The Los Angeles Times published a lengthy article on Huawei April 10.
I went through and selected the most cautionary elements.
Why? As an American who lived and worked in Japan as an executive for 22 years, including market research on the small business marketplace for IBM in both China and Taiwan, I have insights into China tech that draw me to the security considerations side of the Huawei story.
Pieces of the April 10 Los Angeles Times in-depth article on Huawei Selected for Their Cautionary Nature
“Interviews with Huawei employees and companies doing business with it reveal a widespread belief that the Chinese government has placed intelligence agents in Huawei offices around the world and that conversations are routinely monitored.
“The state wants to use Huawei, and it can use it if it wants,” the staffer in Shenzhen said. “Everyone has to listen to the state. Every person. Every company and every individual, and you can’t talk about it. You can’t say you don’t like it. That’s just China.””
“The Times could not find any of the original five investors Huawei named. They include Mei Zhongxing, manager at Shenzhen Sanjiang Electronics Co.; Zhang Xiangyang, a member of the Shenzhen Bureau of Development Planning; Wu Huiqing, an accountant at Shenzhen Petrochemical Co.; Shen Dingzing, a manager at Zhuhai Communications Equipment Manufacturing Co.; and Chen Jinyang, a manager in the trade department of the state-run China Travel Service in Shenzhen.
Huawei said it was unable to connect The Times to them either, explaining some gave up their stakes acrimoniously, requiring court mediation.”
“Though Huawei has never been caught spying, it has long been dogged by suspicions and controversy.
Take the case of the African Union headquarters in Addis Ababa, Ethiopia, whose Huawei-built IT system was a gift from China to the organization. In 2017, the French newspaper Le Monde reported a hacking of the headquarters’ servers via a back door installed in the system. For five years confidential data were transferred to Shanghai between midnight and 2 a.m., Le Monde said. China denied any role, and Ren said Huawei was not responsible for the breach.
In January, Polish police arrested Wang Weijing, a Chinese employee of Huawei, and a Polish national on suspicion of spying. Huawei denied any knowledge of Wang’s actions and fired him. Wang, formerly an attache to the Chinese consul general in Gdansk, had joined Huawei in 2011 as public relations manager.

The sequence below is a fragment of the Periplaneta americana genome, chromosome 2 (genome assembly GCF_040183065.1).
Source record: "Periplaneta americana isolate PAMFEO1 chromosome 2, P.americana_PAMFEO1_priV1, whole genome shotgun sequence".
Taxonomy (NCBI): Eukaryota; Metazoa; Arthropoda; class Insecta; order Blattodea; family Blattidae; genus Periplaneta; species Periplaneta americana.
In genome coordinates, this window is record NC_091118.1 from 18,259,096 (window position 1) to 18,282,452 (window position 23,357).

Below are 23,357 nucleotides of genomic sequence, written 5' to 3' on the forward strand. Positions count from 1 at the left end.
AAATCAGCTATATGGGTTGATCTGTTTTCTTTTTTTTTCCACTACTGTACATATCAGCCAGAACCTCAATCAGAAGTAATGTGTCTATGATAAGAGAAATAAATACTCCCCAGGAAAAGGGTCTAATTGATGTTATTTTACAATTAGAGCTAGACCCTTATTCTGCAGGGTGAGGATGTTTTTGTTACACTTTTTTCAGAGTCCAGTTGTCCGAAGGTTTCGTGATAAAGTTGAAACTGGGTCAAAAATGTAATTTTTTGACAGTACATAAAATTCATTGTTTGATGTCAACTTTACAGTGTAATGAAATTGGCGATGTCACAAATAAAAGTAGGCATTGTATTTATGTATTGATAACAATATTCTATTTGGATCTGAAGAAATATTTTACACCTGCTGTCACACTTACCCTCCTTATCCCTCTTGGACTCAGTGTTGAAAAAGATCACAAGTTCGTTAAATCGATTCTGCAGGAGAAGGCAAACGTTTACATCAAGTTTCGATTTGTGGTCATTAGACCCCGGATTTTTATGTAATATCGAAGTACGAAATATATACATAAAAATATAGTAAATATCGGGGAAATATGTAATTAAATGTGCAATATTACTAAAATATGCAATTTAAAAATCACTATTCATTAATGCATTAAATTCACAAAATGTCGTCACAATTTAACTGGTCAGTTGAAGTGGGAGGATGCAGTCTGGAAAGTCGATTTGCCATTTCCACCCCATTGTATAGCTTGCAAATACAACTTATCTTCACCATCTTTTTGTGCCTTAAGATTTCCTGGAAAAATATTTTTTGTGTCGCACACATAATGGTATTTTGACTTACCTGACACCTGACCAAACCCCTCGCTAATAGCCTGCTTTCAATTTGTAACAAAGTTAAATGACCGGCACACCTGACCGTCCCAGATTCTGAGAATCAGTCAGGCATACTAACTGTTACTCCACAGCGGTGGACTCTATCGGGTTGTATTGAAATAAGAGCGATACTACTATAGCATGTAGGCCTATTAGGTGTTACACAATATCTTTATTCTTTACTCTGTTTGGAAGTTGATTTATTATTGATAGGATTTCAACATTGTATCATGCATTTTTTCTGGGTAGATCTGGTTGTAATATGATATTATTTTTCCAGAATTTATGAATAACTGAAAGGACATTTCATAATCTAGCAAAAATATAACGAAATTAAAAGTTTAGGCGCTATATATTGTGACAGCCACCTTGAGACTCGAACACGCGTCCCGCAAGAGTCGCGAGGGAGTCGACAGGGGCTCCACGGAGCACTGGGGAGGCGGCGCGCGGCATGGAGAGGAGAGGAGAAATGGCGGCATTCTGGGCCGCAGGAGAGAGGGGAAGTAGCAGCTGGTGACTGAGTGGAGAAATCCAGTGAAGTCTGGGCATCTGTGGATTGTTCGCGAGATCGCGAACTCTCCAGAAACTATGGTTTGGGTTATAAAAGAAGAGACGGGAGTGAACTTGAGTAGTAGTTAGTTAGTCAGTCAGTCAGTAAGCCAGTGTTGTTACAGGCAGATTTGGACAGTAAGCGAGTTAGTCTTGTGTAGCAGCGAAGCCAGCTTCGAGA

The U.S. has been trying to slow Huawei’s growth by warning that the Chinese government has the ability to access Huawei hardware, and now software, in ways that compromise other countries’ telecommunications and infrastructure. American officials like to quote Michael Hayden, the former NSA director, who told the Australian Financial Review in 2013 that Huawei had collected intelligence abroad on behalf of the Chinese government. Last year CIA Director Gina Haspel told Congress that she “wouldn’t use Huawei products.”
Britain initially pushed back, noting it and Huawei had established an independently managed Cyber Security Evaluation Center in 2010 that enabled it to deal with any security risk. But last month British officials accused Huawei of failing to address a litany of security flaws in its software. Meanwhile, Australia and Japan have said they won’t let Huawei bid on public telecom infrastructure projects.
In March 2018, the U.S. Treasury effectively blocked Broadcom’s proposed $117-billion hostile takeover of San Diego’s Qualcomm on the grounds that Huawei might be the beneficiary should Broadcom, then a Singapore-based company that has since shifted to San Jose, cut funds for research after acquiring Qualcomm. “China would likely compete robustly to fill any void left by Qualcomm as a result of this hostile takeover,” Aimen N. Mir, a Treasury deputy assistant secretary, wrote.””